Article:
Published: September 15, 2009
It was the last-chance moment of the war. In January 2007, President George W. Bush announced a new strategy for Iraq. He called it the surge. “Many listening tonight will ask why this effort will succeed when previous operations to secure Baghdad did not. Well, here are the differences,” he told a skeptical nation. Among those listening were the young, optimistic army infantry soldiers of the 2-16, the battalion nicknamed the Rangers. About to head to a vicious area of Baghdad, they decided the difference would be them.
Fifteen months later, the soldiers returned home forever changed. Pulitzer Prize-winning Washington Post reporter David Finkel was with them in Bagdad, and almost every grueling step of the way.
What was the true story of the surge? And was it really a success? Those are the questions he grapples with in his remarkable report from the front lines. Combining the action of Mark Bowden’s Black Hawk Down with the literary brio of Tim O’Brien’s The Things They Carried, The Good Soldiers is an unforgettable work of reportage. And in telling the story of these good soldiers, the heroes and the ruined, David Finkel has also produced an eternal tale—not just of the Iraq War, but of all wars, for all time.
I bought a copy of this book not long after it was published. It took me almost six years to read it though because I was waiting for my husband to get out of the Army. This book was a difficult read for me, because it was personal. My husband was a member of the 2-16 during the surge in Iraq. So even though this story isn't specifically about him, this is his story. Reading this book brought back my own memories of the time while my husband was in the sandbox, so I wrote a companion post of those memories. You can find it here.
So what did I think about this book? I pretty much hated it, but not because it's bad. I hated it because it put me in the soldiers shoes, showing me the blood, guts and the shit in Baghdad. I hated it because it made me relive every email I received from the FRG (Family Readiness Group) each time a member of the unit was killed with much more detail than we ever received in those emails. I hated it because it put me in the shoes of one of the wives that watched her husband suffer for months before he succumbed to his injuries because it reminded me that that could have been me. And I hated it because it felt so real that it frequently left me in tears.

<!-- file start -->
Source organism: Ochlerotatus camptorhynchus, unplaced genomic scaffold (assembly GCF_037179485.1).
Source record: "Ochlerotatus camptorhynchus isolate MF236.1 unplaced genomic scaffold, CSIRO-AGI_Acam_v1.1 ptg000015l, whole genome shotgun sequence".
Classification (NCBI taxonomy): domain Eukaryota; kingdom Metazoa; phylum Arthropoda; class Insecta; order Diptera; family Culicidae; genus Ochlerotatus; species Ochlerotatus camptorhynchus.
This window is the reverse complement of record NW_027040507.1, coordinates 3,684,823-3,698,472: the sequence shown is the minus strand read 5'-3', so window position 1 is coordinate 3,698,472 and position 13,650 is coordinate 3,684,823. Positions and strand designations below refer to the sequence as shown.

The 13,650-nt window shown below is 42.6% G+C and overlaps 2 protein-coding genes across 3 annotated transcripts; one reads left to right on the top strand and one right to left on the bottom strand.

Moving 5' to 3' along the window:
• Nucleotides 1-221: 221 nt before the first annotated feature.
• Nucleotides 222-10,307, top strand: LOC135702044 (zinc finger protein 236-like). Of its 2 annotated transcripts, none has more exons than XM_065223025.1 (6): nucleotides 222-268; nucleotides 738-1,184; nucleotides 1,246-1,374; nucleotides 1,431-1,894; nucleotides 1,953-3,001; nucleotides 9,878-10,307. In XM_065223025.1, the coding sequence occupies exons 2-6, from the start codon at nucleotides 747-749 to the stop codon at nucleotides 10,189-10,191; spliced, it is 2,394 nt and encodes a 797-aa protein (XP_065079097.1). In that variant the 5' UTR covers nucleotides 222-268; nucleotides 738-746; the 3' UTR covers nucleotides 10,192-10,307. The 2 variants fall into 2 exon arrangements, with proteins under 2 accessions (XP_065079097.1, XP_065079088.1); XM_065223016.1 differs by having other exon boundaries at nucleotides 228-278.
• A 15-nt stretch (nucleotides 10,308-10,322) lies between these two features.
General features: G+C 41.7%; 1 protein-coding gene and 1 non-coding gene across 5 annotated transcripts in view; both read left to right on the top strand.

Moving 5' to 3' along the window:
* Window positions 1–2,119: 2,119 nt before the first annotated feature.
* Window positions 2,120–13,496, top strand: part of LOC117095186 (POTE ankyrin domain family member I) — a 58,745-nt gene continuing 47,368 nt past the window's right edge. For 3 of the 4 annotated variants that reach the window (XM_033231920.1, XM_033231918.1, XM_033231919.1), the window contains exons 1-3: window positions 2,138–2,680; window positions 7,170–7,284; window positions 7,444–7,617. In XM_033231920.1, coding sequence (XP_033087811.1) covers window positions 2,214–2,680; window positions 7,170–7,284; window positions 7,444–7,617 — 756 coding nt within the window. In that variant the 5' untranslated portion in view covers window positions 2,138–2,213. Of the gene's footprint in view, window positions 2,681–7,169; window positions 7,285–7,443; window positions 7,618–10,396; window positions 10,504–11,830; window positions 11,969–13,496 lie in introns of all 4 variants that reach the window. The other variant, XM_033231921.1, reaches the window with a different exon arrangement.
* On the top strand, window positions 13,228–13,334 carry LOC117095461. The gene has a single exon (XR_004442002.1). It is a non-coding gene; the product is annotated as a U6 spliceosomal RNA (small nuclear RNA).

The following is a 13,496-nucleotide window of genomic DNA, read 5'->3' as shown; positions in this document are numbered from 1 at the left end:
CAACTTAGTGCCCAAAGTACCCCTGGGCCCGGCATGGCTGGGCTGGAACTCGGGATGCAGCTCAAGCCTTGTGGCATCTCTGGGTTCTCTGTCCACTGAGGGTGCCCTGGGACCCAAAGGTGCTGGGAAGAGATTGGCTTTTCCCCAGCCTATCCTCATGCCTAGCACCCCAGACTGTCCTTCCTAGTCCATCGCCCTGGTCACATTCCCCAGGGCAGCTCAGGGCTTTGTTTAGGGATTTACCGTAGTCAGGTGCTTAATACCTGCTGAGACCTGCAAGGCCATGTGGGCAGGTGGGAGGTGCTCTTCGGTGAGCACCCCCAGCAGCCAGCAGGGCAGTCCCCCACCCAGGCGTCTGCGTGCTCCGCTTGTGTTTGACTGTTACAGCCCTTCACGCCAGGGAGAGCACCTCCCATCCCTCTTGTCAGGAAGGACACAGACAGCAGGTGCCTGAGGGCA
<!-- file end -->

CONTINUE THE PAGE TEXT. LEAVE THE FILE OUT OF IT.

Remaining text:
The only thing I liked about this book is that in spite of the fact that my husband has refused to talk to me much about his time in Iraq, I now feel a little bit more like I know what he went through. Overall I give it 5 out of 5 stars, because everything I hated about it, is just an indication of how good it is. This is one book that I think all Americans should probably read.
Buy the Book
This book has been on my TBR pretty much since it was published, so it clearly fulfills the category of TBR pile for Book Bingo. I elected to use it for my non-fiction category on the Popsugar reading challenge.
Other categories it could have filled for the Popsugar challenge are:
A book based on a true story
A book set in a different country
A book at the bottom of my to-read list (it's been there for 6 years after all)
A book that made me cry
A book by an author I've never read before
A book I owned but had never read
A book that I started but never finished (I'd originally tried to read this during my husband's second deployment. I quickly realized that was a really bad idea.)